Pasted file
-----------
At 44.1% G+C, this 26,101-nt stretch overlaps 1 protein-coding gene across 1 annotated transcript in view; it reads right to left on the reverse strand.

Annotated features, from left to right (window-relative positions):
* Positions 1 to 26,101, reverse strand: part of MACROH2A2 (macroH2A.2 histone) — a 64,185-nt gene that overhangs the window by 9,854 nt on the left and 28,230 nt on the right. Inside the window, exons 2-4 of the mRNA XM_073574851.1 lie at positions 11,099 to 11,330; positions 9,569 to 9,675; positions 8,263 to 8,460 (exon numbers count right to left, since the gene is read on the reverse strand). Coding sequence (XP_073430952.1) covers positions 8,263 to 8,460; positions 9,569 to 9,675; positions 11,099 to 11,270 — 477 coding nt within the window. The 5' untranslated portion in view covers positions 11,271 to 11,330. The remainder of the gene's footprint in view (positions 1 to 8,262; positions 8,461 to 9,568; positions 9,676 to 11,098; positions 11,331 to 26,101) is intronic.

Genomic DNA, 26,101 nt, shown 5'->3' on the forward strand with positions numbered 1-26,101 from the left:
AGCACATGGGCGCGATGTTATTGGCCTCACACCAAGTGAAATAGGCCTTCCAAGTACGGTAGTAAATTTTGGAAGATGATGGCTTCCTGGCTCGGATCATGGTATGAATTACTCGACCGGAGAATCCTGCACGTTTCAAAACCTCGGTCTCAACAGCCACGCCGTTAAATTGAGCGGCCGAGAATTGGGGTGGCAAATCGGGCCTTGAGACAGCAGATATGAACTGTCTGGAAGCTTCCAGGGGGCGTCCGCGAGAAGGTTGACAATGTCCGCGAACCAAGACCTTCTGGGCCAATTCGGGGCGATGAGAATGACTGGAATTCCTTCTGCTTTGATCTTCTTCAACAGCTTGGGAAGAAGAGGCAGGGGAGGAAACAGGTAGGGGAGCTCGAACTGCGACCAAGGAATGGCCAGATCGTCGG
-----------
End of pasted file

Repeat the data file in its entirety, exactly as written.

At 44.1% G+C, this 26,101-nt stretch overlaps 1 protein-coding gene across 1 annotated transcript in view; it reads right to left on the reverse strand.

Annotated features, from left to right (window-relative positions):
* Positions 1 to 26,101, reverse strand: part of MACROH2A2 (macroH2A.2 histone) — a 64,185-nt gene that overhangs the window by 9,854 nt on the left and 28,230 nt on the right. Inside the window, exons 2-4 of the mRNA XM_073574851.1 lie at positions 11,099 to 11,330; positions 9,569 to 9,675; positions 8,263 to 8,460 (exon numbers count right to left, since the gene is read on the reverse strand). Coding sequence (XP_073430952.1) covers positions 8,263 to 8,460; positions 9,569 to 9,675; positions 11,099 to 11,270 — 477 coding nt within the window. The 5' untranslated portion in view covers positions 11,271 to 11,330. The remainder of the gene's footprint in view (positions 1 to 8,262; positions 8,461 to 9,568; positions 9,676 to 11,098; positions 11,331 to 26,101) is intronic.

Genomic DNA, 26,101 nt, shown 5'->3' on the forward strand with positions numbered 1-26,101 from the left:
AGCACATGGGCGCGATGTTATTGGCCTCACACCAAGTGAAATAGGCCTTCCAAGTACGGTAGTAAATTTTGGAAGATGATGGCTTCCTGGCTCGGATCATGGTATGAATTACTCGACCGGAGAATCCTGCACGTTTCAAAACCTCGGTCTCAACAGCCACGCCGTTAAATTGAGCGGCCGAGAATTGGGGTGGCAAATCGGGCCTTGAGACAGCAGATATGAACTGTCTGGAAGCTTCCAGGGGGCGTCCGCGAGAAGGTTGACAATGTCCGCGAACCAAGACCTTCTGGGCCAATTCGGGGCGATGAGAATGACTGGAATTCCTTCTGCTTTGATCTTCTTCAACAGCTTGGGAAGAAGAGGCAGGGGAGGAAACAGGTAGGGGAGCTCGAACTGCGACCAAGGAATGGCCAGATCGTCGG